Design of lentiviral vectors. Our scientific interests during the past 10 years have focused on the design of novel vector systems for gene delivery into nondividing cells including post-mitotic neurons. We were among the first to design lentiviral vectors based on HIV-1 (Reiser et al. Transduction of nondividing cells using pseudotyped defective high-titer HIV type 1 particles, Proc. Natl. Acad. Sci. USA 93, 15266-15271, 1996). We have subsequently made a number of improvements that are relevant to the safety, flexibility and efficiency of lentiviral vectors. Ongoing efforts in the lab focus on the design of tightly regulatable lentiviral vectors allowing temporarily and spatially controlled production of therapeutic proteins and of small interfering RNAs both in vitro and in vivo.



Gene and protein transfer to cells in the central nervous system. Other efforts in the lab deal with improved gene and protein transfer strategies for the CNS. Toward this goal, we are testing the capacity of various lentiviral vector pseudotypes delivered locally or systemically to transduce cells located in the CNS. Therapeutic effects of this approach are being assessed in the twitcher mouse model of Krabbe disease which is a neurodegenerative disorder leading to demyelination and for which there is no cure.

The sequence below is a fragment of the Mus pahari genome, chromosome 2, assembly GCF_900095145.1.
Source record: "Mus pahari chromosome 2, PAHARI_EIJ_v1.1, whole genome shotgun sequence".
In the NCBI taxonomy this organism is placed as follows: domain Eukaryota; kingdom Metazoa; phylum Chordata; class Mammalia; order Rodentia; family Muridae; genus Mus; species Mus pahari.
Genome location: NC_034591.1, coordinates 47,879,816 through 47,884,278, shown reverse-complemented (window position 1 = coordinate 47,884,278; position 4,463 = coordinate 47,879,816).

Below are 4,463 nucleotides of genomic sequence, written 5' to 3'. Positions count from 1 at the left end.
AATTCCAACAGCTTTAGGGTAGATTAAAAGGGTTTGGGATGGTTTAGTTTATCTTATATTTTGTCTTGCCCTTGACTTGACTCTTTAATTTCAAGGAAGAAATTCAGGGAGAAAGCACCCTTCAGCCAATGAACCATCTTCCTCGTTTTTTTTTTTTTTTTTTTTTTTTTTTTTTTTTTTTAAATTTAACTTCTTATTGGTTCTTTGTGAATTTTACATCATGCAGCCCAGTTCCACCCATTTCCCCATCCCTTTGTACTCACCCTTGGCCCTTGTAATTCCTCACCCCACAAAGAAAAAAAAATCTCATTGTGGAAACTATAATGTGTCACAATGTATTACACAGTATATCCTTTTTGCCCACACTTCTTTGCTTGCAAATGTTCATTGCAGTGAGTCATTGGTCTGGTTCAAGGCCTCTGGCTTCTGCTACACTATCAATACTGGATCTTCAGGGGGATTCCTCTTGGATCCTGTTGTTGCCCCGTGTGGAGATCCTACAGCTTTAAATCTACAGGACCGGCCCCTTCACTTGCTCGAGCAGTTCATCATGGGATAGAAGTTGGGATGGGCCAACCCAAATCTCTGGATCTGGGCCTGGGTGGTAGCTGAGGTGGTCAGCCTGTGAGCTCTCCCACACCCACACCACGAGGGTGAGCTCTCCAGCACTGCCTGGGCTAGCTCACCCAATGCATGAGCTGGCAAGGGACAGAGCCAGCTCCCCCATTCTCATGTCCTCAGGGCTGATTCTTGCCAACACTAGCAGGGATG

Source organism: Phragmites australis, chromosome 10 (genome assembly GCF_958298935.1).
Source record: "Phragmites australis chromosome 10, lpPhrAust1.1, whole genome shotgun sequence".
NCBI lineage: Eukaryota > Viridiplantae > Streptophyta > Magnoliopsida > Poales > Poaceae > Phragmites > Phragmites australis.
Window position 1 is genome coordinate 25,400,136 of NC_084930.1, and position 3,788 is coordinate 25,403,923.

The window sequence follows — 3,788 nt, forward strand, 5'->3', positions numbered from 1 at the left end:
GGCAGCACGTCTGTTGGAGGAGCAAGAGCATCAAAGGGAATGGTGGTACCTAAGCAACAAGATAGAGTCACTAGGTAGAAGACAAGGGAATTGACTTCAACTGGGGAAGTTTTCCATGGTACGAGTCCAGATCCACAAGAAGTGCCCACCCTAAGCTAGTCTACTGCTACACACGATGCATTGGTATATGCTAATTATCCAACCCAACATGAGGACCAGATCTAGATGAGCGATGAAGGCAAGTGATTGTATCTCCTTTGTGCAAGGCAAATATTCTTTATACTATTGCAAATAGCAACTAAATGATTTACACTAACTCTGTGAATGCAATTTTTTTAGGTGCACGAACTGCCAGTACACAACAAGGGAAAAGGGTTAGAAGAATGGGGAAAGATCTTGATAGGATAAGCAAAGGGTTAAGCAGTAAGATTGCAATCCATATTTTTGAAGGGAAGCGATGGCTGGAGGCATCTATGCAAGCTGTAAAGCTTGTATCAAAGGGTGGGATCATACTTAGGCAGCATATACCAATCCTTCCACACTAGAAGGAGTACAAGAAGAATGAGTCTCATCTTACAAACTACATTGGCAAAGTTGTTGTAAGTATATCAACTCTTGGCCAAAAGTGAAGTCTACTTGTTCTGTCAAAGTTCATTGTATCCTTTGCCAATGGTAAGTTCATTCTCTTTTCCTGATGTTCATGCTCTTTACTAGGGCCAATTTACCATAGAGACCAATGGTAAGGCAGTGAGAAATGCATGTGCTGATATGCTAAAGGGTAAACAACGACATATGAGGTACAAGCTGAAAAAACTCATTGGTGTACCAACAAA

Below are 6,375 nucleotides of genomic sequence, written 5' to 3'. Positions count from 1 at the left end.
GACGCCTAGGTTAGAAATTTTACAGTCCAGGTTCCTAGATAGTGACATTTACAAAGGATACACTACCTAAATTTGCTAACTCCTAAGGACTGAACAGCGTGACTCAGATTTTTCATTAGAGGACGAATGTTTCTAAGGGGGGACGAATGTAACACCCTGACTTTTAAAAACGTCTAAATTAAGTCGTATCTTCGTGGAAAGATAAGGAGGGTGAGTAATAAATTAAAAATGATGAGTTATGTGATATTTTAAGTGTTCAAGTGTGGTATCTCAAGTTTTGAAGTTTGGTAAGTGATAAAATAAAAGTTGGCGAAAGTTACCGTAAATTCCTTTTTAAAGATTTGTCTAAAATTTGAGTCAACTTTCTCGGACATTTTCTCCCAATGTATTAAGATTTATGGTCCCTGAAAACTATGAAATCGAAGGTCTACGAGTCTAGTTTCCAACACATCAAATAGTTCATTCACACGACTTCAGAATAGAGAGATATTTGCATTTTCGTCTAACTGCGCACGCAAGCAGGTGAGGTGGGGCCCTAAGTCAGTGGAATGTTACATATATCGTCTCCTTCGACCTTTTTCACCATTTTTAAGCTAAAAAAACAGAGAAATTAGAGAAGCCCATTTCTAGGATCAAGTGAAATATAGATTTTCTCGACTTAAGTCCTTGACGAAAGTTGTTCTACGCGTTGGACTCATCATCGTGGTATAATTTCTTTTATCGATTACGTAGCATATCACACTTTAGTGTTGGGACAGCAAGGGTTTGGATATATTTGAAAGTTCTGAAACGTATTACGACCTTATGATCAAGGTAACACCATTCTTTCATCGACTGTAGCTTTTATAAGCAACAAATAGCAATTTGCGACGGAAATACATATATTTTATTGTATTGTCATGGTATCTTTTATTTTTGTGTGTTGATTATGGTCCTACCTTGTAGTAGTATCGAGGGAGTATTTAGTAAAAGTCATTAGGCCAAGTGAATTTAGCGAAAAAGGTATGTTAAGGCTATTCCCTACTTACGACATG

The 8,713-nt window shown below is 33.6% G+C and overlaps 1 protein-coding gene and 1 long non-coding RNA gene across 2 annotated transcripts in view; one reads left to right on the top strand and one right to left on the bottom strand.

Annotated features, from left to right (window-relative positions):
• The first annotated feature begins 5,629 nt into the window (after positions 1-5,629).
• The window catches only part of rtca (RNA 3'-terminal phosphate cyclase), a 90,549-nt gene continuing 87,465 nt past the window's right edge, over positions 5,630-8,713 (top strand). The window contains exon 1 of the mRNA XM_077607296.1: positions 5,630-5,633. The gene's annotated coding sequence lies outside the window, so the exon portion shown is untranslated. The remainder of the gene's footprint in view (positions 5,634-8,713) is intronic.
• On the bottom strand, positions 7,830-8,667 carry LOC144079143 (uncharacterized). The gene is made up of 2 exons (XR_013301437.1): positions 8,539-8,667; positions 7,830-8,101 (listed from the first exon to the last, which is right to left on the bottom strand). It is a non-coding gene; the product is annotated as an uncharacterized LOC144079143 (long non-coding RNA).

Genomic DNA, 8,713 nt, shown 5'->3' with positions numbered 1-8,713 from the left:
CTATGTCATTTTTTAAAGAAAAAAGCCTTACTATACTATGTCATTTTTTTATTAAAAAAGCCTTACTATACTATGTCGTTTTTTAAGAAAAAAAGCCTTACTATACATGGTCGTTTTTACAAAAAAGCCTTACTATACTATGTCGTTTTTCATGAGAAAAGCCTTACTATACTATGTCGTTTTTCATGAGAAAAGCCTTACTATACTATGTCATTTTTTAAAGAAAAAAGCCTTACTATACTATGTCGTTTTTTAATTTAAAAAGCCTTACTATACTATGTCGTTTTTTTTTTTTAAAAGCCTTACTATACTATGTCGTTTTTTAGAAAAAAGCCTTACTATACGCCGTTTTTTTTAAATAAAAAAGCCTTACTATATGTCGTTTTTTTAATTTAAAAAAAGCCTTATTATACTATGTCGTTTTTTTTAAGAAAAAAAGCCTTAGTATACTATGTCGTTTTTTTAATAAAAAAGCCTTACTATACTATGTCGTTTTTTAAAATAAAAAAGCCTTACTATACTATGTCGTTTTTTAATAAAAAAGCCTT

In a collaborative effort with investigators at the Cleveland Clinic, we are developing improved strategies for delivery and cell-specific expression of transgenes in CNS motor neurons (MNs), via retrograde transport and using cell-specific promoters. We have elected to focus on spinal muscular atrophy (SMA) because this MN disease results from mutation of an identified gene, lending this disorder to the clinical translation of a gene therapy approach. Moreover, because SMA therapies are most likely to be administered initially to type III SMA patients, we will utilize a new mouse model for type III disease.



Genetic modification of mesenchymal stem cells. Our lab is also engaged in work aimed at using mesenchymal stem cells (MSCs) in tissue repair strategies and cancer. We were the first to use lentiviral vectors to genetically modify such cells (Zhang et al. Lentiviral vectors for sustained transgene expression in human bone marrow-derived stromal cells, Molecular Therapy 5, 555-556, 2002). Our goal is to improve the tissue engraftment and tumor-homing ability of MSCs through genetic modification.



Lentivirus-mediated transgenesis in cats. Recently, we have initiated a collaboration with investigators at the Audubon Center for Research of Endangered Species in New Orleans to establish lentivirus-mediated transgenesis approaches in domestic cats. Our long term goal is to establish cat-based models of human neurodegenerative disorders.